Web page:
Maureen and Mike Mansfield

Maureen and Mike Mansfield in evening wearMike Mansfield's remarkable career as teacher and public servant is rooted in the state of Montana. Mike was born in New York City, the son of Irish immigrants. However, his mother died when he was just a toddler, and his father sent Mike and his two sisters to Great Falls, Montana to live with his great aunt and uncle.

From an early age, Mike yearned to see the world. This desire was made evident by the fact that he made two attempts to run away from home before the age of fourteen. The first time, Mike made it only 20 miles out of town; the second time he reached a Wenatchee, Washington lumber camp 500 miles away.

With the outbreak of World War I, Mansfield, still only 14 years old, lied about his age and enlisted in the Navy, in which he was to serve for the duration of the war. Still seeking to see the world, he then joined the Army for a year as a medical corpsman, followed by a two-year stint in the Marines. Mansfield's Marine service featured time in Manila and assignments in China and Japan -- visits which, while very short, were to instill in him a fascination with Asia that endured throughout his life. Still a teenager with only a seventh grade education, Mike then returned to Montana and worked as a copper miner in Butte.

Mike Mansfield sitting on the steps of the U.S. Capitol BuildingWhile working in the mines, Mike made the acquaintance of Ms. Maureen Hayes, a Butte high school teacher and daughter of one of the city's prominent families, who saw things in Mansfield he may not have seen in himself. They were soon married. With encouragement and financial support from Maureen, Mike quit work as a miner, passed his high school equivalency exam, and then went back to school to complete his education at Montana State University in Missoula (known today as the University of Montana). Mansfield earned a bachelor's degree in history in 1933 and a master's degree in history and political science in 1934. His master's thesis was on Korean-American diplomatic relations.

Following his graduation, Mike accepted a position at UM as an administrator and professor of Far Eastern history. Although he discontinued his work with the University in 1942 to enter politics, he remained a permanently tenured Professor of History at UM for six more decades.

Encouraged by Maureen to run for political office, Mike was elected to the United States Congress in 1942 and went on to serve five terms as Representative of Montana's Western District. Acknowledged as specialist in Asian affairs, he represented President Roosevelt on a fact-finding tour of China during World War II. He survived attacks for his alleged pro-China sympathies during the McCarthy era and, in 1952, was elected Senator of Montana.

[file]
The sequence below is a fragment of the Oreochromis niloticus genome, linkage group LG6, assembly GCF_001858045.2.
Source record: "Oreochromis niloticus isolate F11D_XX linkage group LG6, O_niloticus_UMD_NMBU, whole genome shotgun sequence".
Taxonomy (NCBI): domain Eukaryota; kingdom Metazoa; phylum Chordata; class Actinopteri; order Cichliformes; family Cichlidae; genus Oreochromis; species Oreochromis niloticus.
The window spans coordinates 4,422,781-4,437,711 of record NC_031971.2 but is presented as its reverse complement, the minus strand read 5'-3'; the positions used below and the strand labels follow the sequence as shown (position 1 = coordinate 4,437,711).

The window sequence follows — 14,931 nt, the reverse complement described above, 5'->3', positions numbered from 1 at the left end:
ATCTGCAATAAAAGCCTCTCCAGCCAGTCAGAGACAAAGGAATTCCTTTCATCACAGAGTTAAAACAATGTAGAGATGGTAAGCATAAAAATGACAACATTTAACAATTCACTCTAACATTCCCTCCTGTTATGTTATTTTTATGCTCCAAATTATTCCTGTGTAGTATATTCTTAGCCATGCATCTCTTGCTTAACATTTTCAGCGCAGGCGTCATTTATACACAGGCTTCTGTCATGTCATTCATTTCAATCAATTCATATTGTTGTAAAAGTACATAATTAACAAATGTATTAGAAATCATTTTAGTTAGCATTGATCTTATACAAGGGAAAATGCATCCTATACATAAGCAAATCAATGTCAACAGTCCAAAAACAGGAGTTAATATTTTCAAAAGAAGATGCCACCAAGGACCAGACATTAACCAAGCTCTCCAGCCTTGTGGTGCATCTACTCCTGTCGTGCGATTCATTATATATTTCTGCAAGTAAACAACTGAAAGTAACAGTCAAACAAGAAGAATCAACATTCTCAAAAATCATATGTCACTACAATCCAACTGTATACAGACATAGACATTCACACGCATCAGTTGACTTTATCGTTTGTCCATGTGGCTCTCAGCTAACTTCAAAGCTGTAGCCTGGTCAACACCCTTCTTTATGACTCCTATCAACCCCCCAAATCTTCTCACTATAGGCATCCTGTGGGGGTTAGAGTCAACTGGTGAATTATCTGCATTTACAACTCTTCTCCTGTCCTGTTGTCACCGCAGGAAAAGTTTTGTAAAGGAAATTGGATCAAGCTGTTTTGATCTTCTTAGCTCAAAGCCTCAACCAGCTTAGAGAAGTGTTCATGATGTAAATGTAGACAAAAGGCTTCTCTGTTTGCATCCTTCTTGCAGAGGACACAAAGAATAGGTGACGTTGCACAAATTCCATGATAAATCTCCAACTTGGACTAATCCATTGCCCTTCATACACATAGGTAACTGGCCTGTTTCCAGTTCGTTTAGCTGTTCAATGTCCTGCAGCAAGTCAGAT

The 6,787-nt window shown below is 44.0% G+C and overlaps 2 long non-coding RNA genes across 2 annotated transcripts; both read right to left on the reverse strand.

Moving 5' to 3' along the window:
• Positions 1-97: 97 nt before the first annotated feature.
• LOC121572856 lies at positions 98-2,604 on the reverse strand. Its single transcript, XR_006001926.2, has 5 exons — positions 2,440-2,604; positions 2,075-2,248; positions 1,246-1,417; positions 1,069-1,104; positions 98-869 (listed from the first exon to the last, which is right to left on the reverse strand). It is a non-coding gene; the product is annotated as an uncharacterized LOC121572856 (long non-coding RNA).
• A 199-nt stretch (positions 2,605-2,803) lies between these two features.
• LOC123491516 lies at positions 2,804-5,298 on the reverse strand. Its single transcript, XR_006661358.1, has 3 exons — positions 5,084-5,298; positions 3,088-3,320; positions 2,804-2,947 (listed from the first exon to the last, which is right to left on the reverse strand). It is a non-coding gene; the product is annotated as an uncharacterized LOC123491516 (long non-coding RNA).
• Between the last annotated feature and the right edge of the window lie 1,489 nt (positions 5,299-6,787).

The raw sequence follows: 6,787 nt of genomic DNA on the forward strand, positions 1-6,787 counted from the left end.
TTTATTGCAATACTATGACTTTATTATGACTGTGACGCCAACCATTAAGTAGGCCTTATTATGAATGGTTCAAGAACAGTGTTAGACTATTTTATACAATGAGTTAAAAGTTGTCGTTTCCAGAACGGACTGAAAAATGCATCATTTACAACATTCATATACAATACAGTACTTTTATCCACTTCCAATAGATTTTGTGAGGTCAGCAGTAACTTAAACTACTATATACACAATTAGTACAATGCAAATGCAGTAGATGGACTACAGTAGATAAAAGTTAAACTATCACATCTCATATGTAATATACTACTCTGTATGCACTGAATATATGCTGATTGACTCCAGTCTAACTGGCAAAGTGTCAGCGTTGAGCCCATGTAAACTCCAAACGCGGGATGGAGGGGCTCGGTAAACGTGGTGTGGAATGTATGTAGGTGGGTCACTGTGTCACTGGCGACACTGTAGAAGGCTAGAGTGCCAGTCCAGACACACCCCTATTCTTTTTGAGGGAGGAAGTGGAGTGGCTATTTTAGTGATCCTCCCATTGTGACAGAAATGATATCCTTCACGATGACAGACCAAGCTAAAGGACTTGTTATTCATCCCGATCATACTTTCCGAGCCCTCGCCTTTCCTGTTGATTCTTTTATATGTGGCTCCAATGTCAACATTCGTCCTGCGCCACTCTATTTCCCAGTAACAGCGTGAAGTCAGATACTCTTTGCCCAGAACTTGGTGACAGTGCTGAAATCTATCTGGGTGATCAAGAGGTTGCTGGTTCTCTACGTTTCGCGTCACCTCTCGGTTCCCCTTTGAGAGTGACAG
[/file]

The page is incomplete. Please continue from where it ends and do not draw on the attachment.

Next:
Although he was an early supporter of Ngo Dinh Diem, Mansfield led a behind-the-scenes effort to end the Vietnam War beginning in the late sixties. As Senate Majority Leader from 1961 to 1976, Senator Mansfield was also pivotal in the rapprochement between Washington and Beijing. In April 1977, President Carter appointed him American Ambassador to Japan. Reappointed by President Reagan, he continued in that position until 1988, completing the longest tenure of any U.S. Ambassador to Japan. After retiring from public service in 1988, the Mansfields returned to Washington, DC, where Mike worked for Goldman Sachs. He continued to advise American and Asian leaders on large questions related to the Pacific Rim and American-Asian relations until his death, at the age of 98, in 2001.

Throughout his adult life, Mike Mansfield credited Maureen Hayes Mansfield with helping him achieve all he was to attain, and steadfastly refused any honor that did not include recognition of Maureen's role. We are thus proud to have been created as the Maureen and Mike Mansfield Center.

Mike Mansfield with Jeanette Rankin
Mike Mansfield with Jeanette Rankin

photo credits: 99.0484, 85.0255, Mike Mansfield Papers, Archives & Special Collections, Mansfield Library, The University of Montana